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Fast Ignition

What is fast ignition?

Contact person: John Pasley and Kate Lancaster

Fast Ignition is a special approach to Laser Fusion in which the energy to heat the fuel come from a separate laser, rather than from the implosion process. This allows for the fuel to be heated more efficiently. It is quite inefficient to heat fuel by the process of implosion. There are a number of approaches to Fast Ignition that are under current study. The one that we are primarily involved in investigating is that known as ‘Re-entrant cone guided fast ignition’. In this approach a small gold cone is imbedded into the side of the spherical fuel capsule, providing a clear pathway to the central region where the compressed fuel globule is formed.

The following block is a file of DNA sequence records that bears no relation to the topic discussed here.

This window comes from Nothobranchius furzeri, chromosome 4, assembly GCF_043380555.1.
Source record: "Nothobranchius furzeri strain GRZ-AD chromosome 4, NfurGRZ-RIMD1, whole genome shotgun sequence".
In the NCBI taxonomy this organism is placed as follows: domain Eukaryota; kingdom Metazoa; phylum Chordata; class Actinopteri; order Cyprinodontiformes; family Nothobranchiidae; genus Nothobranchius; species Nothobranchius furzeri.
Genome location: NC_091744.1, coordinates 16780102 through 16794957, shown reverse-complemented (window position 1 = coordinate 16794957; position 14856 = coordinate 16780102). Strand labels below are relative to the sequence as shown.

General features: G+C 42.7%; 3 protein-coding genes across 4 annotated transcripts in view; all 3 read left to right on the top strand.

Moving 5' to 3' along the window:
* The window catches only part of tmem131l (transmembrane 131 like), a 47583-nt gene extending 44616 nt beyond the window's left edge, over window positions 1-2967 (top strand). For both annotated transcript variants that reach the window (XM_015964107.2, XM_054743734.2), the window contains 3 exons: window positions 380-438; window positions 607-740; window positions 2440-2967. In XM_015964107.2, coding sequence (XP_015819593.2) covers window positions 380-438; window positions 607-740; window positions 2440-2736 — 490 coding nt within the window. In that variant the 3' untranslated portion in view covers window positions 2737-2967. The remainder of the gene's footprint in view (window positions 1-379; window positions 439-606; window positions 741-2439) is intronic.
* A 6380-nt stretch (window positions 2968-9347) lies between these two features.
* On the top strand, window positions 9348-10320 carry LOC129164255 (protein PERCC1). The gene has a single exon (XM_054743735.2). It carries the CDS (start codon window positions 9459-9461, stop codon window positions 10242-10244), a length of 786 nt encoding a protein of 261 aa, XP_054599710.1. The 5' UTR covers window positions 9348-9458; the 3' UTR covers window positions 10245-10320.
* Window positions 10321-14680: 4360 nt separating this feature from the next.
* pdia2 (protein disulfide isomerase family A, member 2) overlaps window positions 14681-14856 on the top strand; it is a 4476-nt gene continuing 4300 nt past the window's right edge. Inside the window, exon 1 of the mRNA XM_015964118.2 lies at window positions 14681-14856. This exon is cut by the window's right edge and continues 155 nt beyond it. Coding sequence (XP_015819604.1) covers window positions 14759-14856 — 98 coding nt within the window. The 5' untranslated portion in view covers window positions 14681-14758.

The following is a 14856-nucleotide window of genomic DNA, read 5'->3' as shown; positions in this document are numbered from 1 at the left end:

The ultra-intense laser that ignites the fuel is fired into the cone. Where it interacts with the cone tip an enormous number of extremely energetic electrons are generated. These electrons fly out into the fuel, heating it to the temperatures required for fusion.

Shows re-entrant Cone Guided Fast Ignition in a 3 step process.
Re-entrant Cone Guided Fast Ignition is a 3 step process. The implosion is driven by soft X-ray or laser radiation (1). A dense fuel globule is formed at the tip of the cone (2). Finally an ultra-intense igniter laser injects energetic electrons into the fuel, heating it to the conditions required for fusion (3).



M. Tabak et al, Review of progress in Fast Ignition, Physics of Plasmas 12, 057305 (2005)